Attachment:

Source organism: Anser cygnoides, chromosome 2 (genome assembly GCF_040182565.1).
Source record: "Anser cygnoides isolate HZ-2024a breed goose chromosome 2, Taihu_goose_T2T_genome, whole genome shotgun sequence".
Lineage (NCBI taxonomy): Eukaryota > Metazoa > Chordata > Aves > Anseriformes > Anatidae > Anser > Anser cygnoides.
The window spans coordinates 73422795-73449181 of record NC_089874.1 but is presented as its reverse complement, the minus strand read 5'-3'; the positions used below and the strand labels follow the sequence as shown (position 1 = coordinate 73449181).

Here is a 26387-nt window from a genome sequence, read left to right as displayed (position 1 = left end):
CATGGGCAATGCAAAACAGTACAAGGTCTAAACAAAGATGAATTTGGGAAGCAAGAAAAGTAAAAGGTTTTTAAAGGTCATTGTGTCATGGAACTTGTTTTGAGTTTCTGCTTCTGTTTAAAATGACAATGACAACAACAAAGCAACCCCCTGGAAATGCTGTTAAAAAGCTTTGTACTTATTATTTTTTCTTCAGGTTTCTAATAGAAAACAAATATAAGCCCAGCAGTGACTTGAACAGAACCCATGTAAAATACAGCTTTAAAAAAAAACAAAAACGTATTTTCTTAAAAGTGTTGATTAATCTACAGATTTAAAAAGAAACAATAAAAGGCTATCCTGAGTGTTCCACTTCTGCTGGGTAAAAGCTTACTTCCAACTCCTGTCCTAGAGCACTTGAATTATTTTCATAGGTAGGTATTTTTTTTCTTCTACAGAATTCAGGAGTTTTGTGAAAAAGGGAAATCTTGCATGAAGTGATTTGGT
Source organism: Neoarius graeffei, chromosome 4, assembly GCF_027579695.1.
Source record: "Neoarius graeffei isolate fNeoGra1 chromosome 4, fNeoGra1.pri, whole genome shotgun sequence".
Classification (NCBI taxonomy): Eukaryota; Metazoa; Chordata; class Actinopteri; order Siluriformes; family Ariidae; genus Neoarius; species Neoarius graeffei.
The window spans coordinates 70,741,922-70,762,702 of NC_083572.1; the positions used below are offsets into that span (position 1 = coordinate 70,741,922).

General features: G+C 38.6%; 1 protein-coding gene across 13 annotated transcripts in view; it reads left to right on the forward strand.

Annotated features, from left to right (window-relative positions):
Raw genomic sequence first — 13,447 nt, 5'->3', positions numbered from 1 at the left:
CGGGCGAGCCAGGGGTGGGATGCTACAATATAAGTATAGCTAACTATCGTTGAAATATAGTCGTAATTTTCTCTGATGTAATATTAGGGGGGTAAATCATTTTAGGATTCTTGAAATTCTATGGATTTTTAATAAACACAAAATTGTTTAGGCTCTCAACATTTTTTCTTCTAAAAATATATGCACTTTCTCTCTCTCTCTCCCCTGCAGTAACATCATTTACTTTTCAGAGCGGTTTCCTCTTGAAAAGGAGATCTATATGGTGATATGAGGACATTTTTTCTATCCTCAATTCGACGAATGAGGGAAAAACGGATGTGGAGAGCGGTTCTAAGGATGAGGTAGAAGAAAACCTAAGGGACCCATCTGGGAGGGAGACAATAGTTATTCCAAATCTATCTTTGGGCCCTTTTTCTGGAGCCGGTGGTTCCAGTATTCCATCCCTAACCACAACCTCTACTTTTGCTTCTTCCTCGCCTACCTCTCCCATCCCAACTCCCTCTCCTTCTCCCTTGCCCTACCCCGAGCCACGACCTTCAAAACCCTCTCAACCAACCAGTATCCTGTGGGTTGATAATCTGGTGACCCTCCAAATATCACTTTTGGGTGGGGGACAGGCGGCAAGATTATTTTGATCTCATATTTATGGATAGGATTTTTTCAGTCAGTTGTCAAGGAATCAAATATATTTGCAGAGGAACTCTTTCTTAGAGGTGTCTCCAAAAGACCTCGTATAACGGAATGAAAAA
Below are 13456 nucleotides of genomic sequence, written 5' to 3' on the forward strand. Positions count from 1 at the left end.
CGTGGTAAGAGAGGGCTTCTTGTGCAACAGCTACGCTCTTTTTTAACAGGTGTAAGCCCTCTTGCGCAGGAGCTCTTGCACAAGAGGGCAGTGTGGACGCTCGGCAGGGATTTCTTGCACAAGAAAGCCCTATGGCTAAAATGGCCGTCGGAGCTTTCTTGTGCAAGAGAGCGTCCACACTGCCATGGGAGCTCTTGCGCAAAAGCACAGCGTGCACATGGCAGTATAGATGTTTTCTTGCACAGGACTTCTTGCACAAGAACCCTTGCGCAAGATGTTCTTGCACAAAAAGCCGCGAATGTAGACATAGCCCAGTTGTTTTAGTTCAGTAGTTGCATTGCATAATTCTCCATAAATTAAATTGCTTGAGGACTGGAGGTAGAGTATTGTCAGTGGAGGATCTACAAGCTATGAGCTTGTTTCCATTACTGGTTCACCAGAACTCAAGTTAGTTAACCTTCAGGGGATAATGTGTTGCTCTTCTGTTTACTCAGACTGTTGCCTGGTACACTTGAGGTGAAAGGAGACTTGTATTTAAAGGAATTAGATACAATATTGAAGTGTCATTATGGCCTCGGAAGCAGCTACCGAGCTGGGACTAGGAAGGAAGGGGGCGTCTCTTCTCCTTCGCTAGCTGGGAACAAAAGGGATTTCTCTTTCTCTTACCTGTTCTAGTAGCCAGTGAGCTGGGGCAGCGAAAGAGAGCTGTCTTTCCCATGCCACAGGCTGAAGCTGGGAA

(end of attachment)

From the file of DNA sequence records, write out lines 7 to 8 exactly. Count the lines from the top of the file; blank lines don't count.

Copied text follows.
Source organism: Neoarius graeffei, chromosome 4, assembly GCF_027579695.1.
Source record: "Neoarius graeffei isolate fNeoGra1 chromosome 4, fNeoGra1.pri, whole genome shotgun sequence".